The simple present of the verb to be
This page will present the simple present of the verb to be:
- its form
- and its use
The verb to be
The verb to be is the most important verb in the English language. It is difficult to use because it is an irregular verb in almost all of its forms. In the simple present tense, to be is conjugated as follows:
Affirmative forms of the verb to be
Subject Pronouns Full Form Contracted Form I am 'm you are 're he/she/it is 's we are 're you are 're they are 're
Interrogative forms of the verb to be:
Am I? Are you? Is he/she/it? Are we? Are you? Are they?
Negative Forms of the verb to be:
Subject Pronouns Full Form Contracted Form I am not 'm not you are not aren't he/she/it is not isn't we are not aren't you are not aren't they are not aren't
- Is Brad Pitt French?
- No, he isn't. He's American.
- What about Angelina Joli? Is she American, too?
- Yes, she is. She is American.
- Are brad Pitt and Angelina Joli French?
- No, They aren't. They are American.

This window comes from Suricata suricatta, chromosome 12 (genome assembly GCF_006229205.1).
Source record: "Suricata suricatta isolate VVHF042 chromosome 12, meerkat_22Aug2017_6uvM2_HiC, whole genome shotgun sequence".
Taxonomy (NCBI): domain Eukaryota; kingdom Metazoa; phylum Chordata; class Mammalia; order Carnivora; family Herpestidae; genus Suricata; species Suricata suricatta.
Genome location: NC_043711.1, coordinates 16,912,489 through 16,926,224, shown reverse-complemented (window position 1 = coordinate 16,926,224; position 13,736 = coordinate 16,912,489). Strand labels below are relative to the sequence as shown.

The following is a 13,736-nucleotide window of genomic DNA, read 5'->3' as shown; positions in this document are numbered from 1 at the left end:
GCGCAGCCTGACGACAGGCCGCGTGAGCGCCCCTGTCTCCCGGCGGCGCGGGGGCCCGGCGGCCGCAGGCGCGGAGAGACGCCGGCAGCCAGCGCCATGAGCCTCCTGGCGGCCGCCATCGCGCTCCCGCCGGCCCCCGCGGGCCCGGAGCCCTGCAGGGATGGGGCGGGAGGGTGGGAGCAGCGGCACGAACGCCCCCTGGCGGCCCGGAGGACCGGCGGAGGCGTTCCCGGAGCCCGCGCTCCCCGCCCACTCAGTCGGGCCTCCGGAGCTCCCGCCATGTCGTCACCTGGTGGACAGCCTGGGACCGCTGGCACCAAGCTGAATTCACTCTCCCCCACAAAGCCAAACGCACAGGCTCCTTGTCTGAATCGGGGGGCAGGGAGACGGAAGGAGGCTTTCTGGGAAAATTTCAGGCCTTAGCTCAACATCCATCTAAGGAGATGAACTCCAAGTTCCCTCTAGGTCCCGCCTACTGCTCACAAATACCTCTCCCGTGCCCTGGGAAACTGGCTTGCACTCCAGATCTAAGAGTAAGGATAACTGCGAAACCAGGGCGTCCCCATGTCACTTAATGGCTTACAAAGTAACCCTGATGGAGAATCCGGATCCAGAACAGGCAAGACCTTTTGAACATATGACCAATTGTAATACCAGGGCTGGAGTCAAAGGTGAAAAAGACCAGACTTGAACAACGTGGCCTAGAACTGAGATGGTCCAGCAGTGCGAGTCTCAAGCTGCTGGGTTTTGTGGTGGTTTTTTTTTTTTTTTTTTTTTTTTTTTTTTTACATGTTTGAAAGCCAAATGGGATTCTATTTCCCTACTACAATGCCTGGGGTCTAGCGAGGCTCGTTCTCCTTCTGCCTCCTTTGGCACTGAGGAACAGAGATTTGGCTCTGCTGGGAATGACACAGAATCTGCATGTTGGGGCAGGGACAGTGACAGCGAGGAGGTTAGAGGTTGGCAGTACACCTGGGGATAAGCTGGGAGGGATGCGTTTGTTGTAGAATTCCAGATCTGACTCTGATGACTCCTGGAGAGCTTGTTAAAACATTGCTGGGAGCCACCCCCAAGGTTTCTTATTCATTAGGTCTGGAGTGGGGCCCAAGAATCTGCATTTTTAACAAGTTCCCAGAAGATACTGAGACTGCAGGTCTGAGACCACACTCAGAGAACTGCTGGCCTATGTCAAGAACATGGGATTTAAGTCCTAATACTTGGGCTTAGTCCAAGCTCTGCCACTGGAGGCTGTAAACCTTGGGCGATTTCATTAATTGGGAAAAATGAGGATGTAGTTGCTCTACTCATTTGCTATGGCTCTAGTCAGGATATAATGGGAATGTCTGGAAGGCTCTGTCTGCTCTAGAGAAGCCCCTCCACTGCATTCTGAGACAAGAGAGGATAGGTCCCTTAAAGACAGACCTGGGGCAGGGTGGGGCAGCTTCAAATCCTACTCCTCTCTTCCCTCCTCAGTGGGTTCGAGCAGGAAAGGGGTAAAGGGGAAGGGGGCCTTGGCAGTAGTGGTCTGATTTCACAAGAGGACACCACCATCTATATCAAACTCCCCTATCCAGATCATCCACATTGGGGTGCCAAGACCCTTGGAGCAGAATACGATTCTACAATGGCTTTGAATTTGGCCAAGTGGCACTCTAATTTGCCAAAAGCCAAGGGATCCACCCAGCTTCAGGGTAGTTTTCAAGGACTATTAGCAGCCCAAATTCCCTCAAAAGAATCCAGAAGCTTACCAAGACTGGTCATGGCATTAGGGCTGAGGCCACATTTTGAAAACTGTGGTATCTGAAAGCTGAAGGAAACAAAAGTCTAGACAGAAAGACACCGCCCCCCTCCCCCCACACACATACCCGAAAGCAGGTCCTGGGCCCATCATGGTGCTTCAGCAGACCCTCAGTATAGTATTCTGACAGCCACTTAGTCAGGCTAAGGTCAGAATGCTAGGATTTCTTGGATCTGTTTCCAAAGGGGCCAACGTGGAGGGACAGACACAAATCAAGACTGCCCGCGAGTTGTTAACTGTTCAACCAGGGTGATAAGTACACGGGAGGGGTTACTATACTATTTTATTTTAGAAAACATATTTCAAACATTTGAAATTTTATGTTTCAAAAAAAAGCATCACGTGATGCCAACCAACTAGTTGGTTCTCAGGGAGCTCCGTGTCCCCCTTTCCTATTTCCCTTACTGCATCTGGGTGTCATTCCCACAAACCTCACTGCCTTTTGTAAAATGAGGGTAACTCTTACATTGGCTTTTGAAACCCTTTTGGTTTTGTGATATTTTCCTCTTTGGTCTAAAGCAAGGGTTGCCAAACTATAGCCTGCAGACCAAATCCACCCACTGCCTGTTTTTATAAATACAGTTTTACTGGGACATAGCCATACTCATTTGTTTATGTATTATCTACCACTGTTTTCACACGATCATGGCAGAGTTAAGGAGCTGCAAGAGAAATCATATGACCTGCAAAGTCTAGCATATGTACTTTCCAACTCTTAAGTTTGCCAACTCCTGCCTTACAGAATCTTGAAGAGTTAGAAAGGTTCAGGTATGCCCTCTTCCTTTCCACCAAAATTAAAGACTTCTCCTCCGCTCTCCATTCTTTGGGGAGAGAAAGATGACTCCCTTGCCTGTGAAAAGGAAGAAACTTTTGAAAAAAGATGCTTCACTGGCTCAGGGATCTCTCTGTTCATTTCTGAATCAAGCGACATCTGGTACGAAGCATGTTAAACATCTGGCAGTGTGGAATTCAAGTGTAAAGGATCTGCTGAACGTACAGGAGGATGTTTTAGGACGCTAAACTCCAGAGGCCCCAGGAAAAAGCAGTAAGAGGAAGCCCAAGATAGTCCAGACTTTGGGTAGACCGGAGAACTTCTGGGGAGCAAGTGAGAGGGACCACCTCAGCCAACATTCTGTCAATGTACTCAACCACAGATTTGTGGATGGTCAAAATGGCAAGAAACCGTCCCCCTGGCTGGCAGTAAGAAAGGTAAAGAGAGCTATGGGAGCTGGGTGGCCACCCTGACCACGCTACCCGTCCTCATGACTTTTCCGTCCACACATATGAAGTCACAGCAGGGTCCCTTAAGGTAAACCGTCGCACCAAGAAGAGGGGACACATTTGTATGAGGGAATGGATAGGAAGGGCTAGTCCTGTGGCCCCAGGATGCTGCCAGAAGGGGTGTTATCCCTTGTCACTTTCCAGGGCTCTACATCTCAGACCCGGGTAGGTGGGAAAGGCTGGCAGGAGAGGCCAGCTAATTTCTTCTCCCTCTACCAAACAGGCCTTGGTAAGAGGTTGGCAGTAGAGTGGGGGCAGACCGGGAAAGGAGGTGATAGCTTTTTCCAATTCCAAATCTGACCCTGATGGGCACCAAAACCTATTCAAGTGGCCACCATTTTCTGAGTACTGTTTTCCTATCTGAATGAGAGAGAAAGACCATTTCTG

Use of the simple present of to be
The principal use of the simple present is to refer to an action or event that takes place habitually, but with the verb "to be" the simple present tense also refers to a present or general state, whether temporary, permanent or habitual.
- I am happy.
- She is helpful.
The verb to be in the simple present can be also used to refer to something that is true at the present moment.
- She is 20 years old.
- He is a student.
- I, you, he, she, it, you, they are subject pronouns (also called personal pronouns, a term used to include both subject and object pronouns.)
- am, are, is are forms of the verb to be in the simple present.
- 'm, 're, 's are short (contracted) forms of am, are, is
- 'm not, aren't, isn't are short (contracted forms) of am not, are not, is not.